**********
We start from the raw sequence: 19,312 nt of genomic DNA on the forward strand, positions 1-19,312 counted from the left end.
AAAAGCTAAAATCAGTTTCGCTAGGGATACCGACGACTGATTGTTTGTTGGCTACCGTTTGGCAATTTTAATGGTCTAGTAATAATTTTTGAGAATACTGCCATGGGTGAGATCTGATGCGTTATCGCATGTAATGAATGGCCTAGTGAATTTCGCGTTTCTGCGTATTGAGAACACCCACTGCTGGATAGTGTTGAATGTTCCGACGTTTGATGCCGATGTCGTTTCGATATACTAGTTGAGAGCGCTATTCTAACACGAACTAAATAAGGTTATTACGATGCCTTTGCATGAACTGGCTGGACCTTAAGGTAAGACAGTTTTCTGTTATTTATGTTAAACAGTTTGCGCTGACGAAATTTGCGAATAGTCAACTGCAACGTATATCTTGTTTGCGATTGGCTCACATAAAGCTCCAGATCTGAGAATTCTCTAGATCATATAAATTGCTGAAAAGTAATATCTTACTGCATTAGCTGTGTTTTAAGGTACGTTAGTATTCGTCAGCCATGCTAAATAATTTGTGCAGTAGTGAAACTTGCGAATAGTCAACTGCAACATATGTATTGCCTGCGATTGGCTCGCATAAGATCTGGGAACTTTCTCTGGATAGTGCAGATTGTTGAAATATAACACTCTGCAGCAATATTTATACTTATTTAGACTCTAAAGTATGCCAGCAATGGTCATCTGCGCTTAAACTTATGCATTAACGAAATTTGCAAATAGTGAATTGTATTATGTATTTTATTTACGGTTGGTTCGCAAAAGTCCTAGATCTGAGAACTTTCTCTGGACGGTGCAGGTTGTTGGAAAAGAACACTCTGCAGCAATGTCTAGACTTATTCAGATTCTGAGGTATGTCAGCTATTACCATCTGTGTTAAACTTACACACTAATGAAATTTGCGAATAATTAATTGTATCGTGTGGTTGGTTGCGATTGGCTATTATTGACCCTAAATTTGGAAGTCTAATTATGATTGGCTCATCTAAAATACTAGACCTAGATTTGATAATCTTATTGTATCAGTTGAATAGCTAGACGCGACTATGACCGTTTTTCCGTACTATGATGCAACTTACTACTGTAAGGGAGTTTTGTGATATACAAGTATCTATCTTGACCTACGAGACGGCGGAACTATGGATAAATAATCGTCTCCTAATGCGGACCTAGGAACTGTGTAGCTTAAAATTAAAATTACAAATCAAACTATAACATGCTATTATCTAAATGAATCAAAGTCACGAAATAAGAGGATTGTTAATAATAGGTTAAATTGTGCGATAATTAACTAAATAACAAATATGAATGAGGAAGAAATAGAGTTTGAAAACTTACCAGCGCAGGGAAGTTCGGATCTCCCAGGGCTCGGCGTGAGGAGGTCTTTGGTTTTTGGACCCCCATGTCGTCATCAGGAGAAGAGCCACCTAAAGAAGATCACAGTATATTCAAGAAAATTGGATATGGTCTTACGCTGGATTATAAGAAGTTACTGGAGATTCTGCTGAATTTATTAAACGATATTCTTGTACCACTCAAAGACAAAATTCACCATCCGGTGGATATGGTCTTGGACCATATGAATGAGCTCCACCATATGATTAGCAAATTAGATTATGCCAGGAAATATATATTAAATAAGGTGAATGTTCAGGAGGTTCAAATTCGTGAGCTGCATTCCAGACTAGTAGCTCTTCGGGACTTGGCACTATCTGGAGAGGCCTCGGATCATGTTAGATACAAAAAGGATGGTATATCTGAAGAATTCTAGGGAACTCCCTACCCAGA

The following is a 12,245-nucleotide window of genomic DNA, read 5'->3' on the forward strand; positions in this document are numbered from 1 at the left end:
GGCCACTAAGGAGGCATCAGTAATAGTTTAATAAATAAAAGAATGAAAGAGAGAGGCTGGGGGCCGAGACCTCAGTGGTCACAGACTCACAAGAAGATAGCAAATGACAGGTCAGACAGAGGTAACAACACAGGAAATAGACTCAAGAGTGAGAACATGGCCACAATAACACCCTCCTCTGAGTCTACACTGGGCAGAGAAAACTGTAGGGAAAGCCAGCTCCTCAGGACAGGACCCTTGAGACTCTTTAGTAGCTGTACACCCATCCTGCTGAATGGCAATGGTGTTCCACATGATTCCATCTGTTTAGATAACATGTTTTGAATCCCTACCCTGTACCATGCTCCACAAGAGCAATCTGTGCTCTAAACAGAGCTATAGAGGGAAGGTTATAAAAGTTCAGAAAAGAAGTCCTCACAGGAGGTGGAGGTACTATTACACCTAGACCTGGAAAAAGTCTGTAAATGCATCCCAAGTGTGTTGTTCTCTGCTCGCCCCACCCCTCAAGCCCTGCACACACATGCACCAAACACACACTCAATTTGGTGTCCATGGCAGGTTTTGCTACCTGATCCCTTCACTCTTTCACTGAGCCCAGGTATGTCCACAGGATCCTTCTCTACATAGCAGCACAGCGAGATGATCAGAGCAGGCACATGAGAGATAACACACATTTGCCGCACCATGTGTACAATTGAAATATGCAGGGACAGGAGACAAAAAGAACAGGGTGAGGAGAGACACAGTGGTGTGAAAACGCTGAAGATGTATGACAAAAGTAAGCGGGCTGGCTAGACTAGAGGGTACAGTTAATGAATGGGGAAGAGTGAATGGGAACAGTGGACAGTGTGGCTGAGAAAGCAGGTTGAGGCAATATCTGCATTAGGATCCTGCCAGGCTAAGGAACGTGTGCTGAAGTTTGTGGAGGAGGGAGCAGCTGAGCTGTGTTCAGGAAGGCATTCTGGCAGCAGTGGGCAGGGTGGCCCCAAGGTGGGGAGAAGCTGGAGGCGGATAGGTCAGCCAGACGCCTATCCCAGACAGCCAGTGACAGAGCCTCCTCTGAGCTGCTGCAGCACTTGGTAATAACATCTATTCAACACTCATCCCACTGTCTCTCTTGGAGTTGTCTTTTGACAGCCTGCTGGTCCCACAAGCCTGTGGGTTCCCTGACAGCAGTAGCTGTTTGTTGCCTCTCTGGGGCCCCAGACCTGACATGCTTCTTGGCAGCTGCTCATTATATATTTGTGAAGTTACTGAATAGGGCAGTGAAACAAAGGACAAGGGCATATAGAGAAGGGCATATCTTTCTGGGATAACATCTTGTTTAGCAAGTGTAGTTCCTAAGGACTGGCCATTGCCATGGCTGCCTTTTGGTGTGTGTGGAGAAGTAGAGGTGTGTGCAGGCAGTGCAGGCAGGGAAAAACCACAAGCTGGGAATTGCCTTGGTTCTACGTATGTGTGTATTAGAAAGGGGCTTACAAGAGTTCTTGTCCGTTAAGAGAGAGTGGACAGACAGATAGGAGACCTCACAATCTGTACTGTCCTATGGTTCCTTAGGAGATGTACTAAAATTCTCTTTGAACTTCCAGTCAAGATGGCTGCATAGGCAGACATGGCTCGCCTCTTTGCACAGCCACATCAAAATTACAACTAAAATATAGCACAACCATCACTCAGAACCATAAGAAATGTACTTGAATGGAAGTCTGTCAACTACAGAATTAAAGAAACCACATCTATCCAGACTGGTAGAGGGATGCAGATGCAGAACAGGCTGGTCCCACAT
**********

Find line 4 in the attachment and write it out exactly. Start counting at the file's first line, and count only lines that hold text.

GGCCACTAAGGAGGCATCAGTAATAGTTTAATAAATAAAAGAATGAAAGAGAGAGGCTGGGGGCCGAGACCTCAGTGGTCACAGACTCACAAGAAGATAGCAAATGACAGGTCAGACAGAGGTAACAACACAGGAAATAGACTCAAGAGTGAGAACATGGCCACAATAACACCCTCCTCTGAGTCTACACTGGGCAGAGAAAACTGTAGGGAAAGCCAGCTCCTCAGGACAGGACCCTTGAGACTCTTTAGTAGCTGTACACCCATCCTGCTGAATGGCAATGGTGTTCCACATGATTCCATCTGTTTAGATAACATGTTTTGAATCCCTACCCTGTACCATGCTCCACAAGAGCAATCTGTGCTCTAAACAGAGCTATAGAGGGAAGGTTATAAAAGTTCAGAAAAGAAGTCCTCACAGGAGGTGGAGGTACTATTACACCTAGACCTGGAAAAAGTCTGTAAATGCATCCCAAGTGTGTTGTTCTCTGCTCGCCCCACCCCTCAAGCCCTGCACACACATGCACCAAACACACACTCAATTTGGTGTCCATGGCAGGTTTTGCTACCTGATCCCTTCACTCTTTCACTGAGCCCAGGTATGTCCACAGGATCCTTCTCTACATAGCAGCACAGCGAGATGATCAGAGCAGGCACATGAGAGATAACACACATTTGCCGCACCATGTGTACAATTGAAATATGCAGGGACAGGAGACAAAAAGAACAGGGTGAGGAGAGACACAGTGGTGTGAAAACGCTGAAGATGTATGACAAAAGTAAGCGGGCTGGCTAGACTAGAGGGTACAGTTAATGAATGGGGAAGAGTGAATGGGAACAGTGGACAGTGTGGCTGAGAAAGCAGGTTGAGGCAATATCTGCATTAGGATCCTGCCAGGCTAAGGAACGTGTGCTGAAGTTTGTGGAGGAGGGAGCAGCTGAGCTGTGTTCAGGAAGGCATTCTGGCAGCAGTGGGCAGGGTGGCCCCAAGGTGGGGAGAAGCTGGAGGCGGATAGGTCAGCCAGACGCCTATCCCAGACAGCCAGTGACAGAGCCTCCTCTGAGCTGCTGCAGCACTTGGTAATAACATCTATTCAACACTCATCCCACTGTCTCTCTTGGAGTTGTCTTTTGACAGCCTGCTGGTCCCACAAGCCTGTGGGTTCCCTGACAGCAGTAGCTGTTTGTTGCCTCTCTGGGGCCCCAGACCTGACATGCTTCTTGGCAGCTGCTCATTATATATTTGTGAAGTTACTGAATAGGGCAGTGAAACAAAGGACAAGGGCATATAGAGAAGGGCATATCTTTCTGGGATAACATCTTGTTTAGCAAGTGTAGTTCCTAAGGACTGGCCATTGCCATGGCTGCCTTTTGGTGTGTGTGGAGAAGTAGAGGTGTGTGCAGGCAGTGCAGGCAGGGAAAAACCACAAGCTGGGAATTGCCTTGGTTCTACGTATGTGTGTATTAGAAAGGGGCTTACAAGAGTTCTTGTCCGTTAAGAGAGAGTGGACAGACAGATAGGAGACCTCACAATCTGTACTGTCCTATGGTTCCTTAGGAGATGTACTAAAATTCTCTTTGAACTTCCAGTCAAGATGGCTGCATAGGCAGACATGGCTCGCCTCTTTGCACAGCCACATCAAAATTACAACTAAAATATAGCACAACCATCACTCAGAACCATAAGAAATGTACTTGAATGGAAGTCTGTCAACTACAGAATTAAAGAAACCACATCTATCCAGACTGGTAGAGGGATGCAGATGCAGAACAGGCTGGTCCCACAT